Growth Mindset defined and free Growth Mindset Quotes to display in the Elementary Classroom.
You’ve probably come across the term Growth Mindset and perhaps are actively advocating its principles in your classroom. But before we look at some ways we can train our students to have a growth mindset, let’s revisit the term again.
What is Growth Mindset?
As the term implies, a growth mindset is having a mindset (an attitude) that your brain can grow, and that you can do things that seem impossible.
Often, reminding students that they will succeed if they try, sustains them with hope and passion to keep striving. This, in fact, is one of the core principles of a growth mindset.
For kids who don’t believe they are smart, it is a change in mindset and a belief that they are indeed smart.
The confidence that stems from the effort of this can-do-attitude drive, often results in success.
Failure is seen as a ‘pillar of success’.
What is Fixed Mindset?
For decades, we believed that we are either born smart – or not.
It was thought that our brains can’t grow anymore, and we had to make do with the knowledge and skills we had.
On the contrary, the science of neurogenesis suggests that we can actually ‘train’ our brain to grow. Taking up challenges and learning new things creates new neurons in our brain.
In other words, we are not necessarily born smart, but we become smart. This assurance no doubt gives students hope and the willpower to not give up, but to keep striving.
How Can Students Have A Growth Mindset?
1. By Changing Their Vocabulary
Just as in Cognitive-Behavioral Therapy (CBT), for students to have a growth mindset, we must gear our students’ negative thoughts into more positive ones.
From, ‘I can’t do it,’ to ‘I can’t do it yet,’ or ‘It’s hard for me,’ to ‘It’s hard, but I will give it a go.’
In this kind of thinking, challenges are viewed as opportunities for growth rather than setups for failure.
2. Educators Need to Set By Example
In order for our students to have a growth mindset, we as educators, need to have the right growth mindset ourselves.
The fact that we label our students as academically challenged and place them in groups accordingly is indicative of a fixed mindset.
If we don’t believe our students can attempt the task, then how can we accept our students to think otherwise?
Teachers must adopt the mindset that all students can learn and achieve success. Talking to our students about overcoming our own challenges can equip our students with the confidence to overcome failure and keep trying until successful.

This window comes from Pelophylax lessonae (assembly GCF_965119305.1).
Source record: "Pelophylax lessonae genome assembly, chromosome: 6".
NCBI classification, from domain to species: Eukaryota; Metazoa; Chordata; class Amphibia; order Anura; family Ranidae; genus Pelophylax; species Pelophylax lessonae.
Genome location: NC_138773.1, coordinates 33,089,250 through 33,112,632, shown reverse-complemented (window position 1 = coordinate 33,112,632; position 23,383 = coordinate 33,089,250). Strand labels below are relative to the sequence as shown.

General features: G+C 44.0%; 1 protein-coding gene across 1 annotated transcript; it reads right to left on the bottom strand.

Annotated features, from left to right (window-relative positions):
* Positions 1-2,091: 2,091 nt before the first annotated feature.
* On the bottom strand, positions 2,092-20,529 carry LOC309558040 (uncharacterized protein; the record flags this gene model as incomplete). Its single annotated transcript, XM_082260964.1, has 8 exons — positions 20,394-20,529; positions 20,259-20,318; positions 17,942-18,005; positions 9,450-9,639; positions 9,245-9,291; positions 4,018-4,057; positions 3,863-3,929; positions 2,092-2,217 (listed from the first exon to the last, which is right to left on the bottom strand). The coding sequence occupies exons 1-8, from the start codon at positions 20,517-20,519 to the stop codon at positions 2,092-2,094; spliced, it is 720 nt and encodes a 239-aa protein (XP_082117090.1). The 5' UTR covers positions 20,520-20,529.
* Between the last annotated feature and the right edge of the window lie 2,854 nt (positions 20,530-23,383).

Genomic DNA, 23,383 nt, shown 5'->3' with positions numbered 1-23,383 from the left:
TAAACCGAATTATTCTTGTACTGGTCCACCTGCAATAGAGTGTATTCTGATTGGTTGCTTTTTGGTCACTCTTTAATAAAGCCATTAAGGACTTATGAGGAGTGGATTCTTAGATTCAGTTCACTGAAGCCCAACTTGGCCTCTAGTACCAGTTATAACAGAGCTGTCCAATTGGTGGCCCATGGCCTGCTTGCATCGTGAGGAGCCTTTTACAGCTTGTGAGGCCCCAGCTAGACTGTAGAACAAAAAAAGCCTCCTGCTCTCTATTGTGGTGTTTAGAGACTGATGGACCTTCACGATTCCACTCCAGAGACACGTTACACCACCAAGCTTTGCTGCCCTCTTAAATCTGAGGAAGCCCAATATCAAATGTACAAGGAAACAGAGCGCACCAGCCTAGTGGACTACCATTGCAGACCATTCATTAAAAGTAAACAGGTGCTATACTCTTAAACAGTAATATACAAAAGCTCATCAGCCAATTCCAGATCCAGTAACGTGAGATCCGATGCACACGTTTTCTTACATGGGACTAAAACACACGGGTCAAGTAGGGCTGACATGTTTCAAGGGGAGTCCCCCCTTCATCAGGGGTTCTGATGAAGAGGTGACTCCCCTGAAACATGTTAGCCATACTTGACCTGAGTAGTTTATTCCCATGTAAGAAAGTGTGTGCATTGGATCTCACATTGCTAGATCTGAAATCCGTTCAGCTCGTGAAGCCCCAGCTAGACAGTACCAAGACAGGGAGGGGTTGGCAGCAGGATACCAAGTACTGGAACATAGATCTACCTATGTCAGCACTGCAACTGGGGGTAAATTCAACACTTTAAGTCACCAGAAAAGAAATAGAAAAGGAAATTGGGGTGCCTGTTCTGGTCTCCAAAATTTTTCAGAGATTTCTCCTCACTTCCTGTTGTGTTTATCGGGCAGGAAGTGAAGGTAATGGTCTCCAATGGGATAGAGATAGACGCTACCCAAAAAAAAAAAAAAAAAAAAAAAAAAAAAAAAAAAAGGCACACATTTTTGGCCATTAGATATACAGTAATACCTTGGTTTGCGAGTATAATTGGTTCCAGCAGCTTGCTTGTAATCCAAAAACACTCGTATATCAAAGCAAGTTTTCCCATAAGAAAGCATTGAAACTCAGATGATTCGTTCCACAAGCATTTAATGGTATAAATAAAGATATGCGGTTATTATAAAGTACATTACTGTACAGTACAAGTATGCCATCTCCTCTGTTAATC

3. Give The Right Praise
One of the criteria by which students are assessed in our school’s Student Report Card is ‘student effort’. We rate our students’ overall effort on a scale and also provide written feedback.
Reporting on a student’s effort should not be just during Report Card Time or written for that matter.
In fact, ‘praising children for their effort and performance rather than their ability or intelligence’ must be the norm. (Anderson & Nielsen, 2016)
4. Focus on the Process
You must have heard of the saying that it’s the journey, not the destination that’s enriching. Likewise, as educators, we must focus on the process students take to obtain a skill and not the end result.
Setting up a reward system in place as an incentive will make the process even more enriching resulting in increased motivation and a change of thinking.
5. A Visual Reminder
Having a visual display in the classroom reminds students to have the right mindset.
Einck (2017) advocates displaying posters to remind students to practice a growth mindset.
These free posters appeal to younger elementary students. The Superhero theme itself serves as a catalyst for students to think positively.
To conclude this post, it is vital to build our students’ metacognitive skills.
They must think positively and see setbacks and challenges as opportunities to learn and grow not just in school – but through the rest of life.
THIS POST ON GROWTH MINDSET QUOTES ORIGINALLY APPEARED AT TEACH2TELL.COM